Q: What inspired you to write Where Was I?
A: One thing led to another. I was entrapped by health and could no longer travel. At the same time my age suggested a comprehensive look at my output. Did my work over the years indicate continuity? The answer to both was a resounding yes.
Q: The writer Adam Hochschild called the book “A superb display of sharp observations from a man who's been everywhere you'd ever want to go, known everyone you'd ever want to meet, and brought it all alive in a voice you wish you had.” What do you think of that description?
A: Are you kidding? I’m flattered!
Q: How did you first get into travel writing?
A: I got into travel writing through the side door. I was part of the anti (Vietnam) war movement, and much of the antiwar propaganda reached the public through the underground press. I was able to confabulate the antiwar literature with more lefty cultural coverage.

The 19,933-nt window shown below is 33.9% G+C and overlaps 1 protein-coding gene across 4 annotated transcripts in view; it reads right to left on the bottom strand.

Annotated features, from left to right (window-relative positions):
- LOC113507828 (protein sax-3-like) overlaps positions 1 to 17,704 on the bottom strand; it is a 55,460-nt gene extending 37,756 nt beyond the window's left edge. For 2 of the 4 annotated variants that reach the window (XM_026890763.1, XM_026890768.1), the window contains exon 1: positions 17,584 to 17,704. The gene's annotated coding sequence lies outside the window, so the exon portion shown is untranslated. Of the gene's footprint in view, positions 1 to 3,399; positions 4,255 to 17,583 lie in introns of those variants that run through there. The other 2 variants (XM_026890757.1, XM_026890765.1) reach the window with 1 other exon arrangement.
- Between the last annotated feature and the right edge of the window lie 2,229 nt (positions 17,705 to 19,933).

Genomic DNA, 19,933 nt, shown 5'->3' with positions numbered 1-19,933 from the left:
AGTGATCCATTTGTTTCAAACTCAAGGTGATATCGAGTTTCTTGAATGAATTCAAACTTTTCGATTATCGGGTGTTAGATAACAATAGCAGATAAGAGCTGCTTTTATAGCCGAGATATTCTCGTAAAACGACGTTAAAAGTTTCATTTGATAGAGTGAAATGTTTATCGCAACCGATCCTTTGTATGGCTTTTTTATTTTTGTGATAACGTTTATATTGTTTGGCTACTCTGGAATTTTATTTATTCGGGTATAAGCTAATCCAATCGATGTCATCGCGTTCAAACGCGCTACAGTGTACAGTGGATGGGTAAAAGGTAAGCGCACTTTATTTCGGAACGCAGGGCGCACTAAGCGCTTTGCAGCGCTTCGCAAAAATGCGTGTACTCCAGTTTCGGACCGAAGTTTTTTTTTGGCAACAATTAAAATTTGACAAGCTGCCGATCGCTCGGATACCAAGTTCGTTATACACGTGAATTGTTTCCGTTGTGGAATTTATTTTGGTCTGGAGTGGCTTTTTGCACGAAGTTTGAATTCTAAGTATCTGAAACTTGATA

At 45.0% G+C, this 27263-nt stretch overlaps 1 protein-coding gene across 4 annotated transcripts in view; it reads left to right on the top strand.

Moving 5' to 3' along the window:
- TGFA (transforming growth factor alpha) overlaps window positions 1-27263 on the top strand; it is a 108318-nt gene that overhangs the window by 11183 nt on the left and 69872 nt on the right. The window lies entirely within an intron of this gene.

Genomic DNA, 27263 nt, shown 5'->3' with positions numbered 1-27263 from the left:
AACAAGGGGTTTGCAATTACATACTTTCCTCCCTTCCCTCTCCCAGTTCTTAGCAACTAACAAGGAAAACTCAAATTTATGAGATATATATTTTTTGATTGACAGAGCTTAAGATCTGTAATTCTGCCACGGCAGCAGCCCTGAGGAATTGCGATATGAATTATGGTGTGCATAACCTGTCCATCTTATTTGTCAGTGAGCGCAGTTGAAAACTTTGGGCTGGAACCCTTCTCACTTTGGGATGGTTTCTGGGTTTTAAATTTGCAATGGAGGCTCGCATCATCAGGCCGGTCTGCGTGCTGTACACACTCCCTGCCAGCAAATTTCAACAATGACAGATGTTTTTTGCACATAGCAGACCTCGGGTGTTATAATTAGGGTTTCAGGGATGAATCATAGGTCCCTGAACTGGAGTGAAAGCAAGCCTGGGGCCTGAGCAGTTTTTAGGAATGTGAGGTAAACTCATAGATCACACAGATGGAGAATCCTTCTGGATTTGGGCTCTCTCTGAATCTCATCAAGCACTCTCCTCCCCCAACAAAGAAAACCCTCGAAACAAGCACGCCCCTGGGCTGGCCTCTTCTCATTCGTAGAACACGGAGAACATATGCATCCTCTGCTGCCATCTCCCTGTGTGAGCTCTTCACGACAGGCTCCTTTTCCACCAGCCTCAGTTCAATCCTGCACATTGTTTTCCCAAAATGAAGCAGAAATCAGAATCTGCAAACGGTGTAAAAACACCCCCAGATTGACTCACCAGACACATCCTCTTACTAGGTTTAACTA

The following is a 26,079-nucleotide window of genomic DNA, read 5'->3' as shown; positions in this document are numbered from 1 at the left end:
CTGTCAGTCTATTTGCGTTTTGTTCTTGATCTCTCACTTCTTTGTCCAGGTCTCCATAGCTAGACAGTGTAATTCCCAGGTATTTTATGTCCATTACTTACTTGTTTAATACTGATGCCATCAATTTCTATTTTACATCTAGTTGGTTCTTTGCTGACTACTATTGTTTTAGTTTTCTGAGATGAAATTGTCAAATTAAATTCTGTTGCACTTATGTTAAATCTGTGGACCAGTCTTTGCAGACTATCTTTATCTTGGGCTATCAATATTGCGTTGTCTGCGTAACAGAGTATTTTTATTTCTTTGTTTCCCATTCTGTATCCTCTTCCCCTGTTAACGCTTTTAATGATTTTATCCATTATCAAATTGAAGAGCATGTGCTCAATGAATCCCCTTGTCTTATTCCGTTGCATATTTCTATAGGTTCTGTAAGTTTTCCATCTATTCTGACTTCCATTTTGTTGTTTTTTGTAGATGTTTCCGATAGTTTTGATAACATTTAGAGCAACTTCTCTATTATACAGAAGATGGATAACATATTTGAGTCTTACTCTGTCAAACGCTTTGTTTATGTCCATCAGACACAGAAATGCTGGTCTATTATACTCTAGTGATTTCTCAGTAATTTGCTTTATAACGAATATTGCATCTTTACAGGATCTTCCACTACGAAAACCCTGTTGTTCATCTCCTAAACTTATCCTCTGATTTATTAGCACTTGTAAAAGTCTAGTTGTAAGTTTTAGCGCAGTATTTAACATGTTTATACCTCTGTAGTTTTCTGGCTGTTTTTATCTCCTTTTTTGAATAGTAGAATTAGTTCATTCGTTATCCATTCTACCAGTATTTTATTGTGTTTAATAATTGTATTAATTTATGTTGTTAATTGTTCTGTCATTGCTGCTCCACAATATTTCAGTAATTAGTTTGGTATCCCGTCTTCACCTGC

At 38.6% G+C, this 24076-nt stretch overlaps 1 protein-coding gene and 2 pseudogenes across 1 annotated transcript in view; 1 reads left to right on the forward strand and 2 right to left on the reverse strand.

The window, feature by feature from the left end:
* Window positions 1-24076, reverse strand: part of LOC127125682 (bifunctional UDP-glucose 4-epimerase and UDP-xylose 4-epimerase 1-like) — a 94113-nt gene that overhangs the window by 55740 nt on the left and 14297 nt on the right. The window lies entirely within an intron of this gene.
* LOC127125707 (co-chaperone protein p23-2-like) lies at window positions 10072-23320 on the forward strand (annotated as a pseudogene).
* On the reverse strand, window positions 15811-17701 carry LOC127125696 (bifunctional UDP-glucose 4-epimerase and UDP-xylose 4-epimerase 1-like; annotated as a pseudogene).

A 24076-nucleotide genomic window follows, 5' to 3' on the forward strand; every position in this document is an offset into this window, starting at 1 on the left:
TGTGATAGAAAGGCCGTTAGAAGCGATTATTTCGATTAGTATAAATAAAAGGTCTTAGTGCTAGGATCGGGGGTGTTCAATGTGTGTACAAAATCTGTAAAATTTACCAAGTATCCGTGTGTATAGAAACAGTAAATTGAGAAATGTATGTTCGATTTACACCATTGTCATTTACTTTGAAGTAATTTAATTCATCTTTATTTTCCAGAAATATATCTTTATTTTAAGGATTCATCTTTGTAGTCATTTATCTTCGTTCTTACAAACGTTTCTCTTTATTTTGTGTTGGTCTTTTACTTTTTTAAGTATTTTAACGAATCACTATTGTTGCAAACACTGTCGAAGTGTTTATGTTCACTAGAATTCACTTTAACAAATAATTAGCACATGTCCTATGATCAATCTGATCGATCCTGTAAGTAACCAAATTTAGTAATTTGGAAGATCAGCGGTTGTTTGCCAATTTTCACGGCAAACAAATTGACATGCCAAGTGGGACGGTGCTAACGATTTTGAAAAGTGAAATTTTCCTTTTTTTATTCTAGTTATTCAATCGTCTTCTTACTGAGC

I became a travel writer not by my own effort but by being called one. (“Oh, really? I’m a travel writer? Fine by me.”)
Q: What do you hope readers take away from this book?
A: If you accept that travel writing describes what goes on when nobody’s looking, you’ve got it made.
Q: What are you working on now?
A: I’m exploring different ideas. Ask me again in six months.
Q: Anything else we should know?
A: Yes, from the Tennessee Ernie Ford song, “Sixteen Tons”: “If the right one don’t a-get you, then the left one will.”
--Interview with Deborah Kalb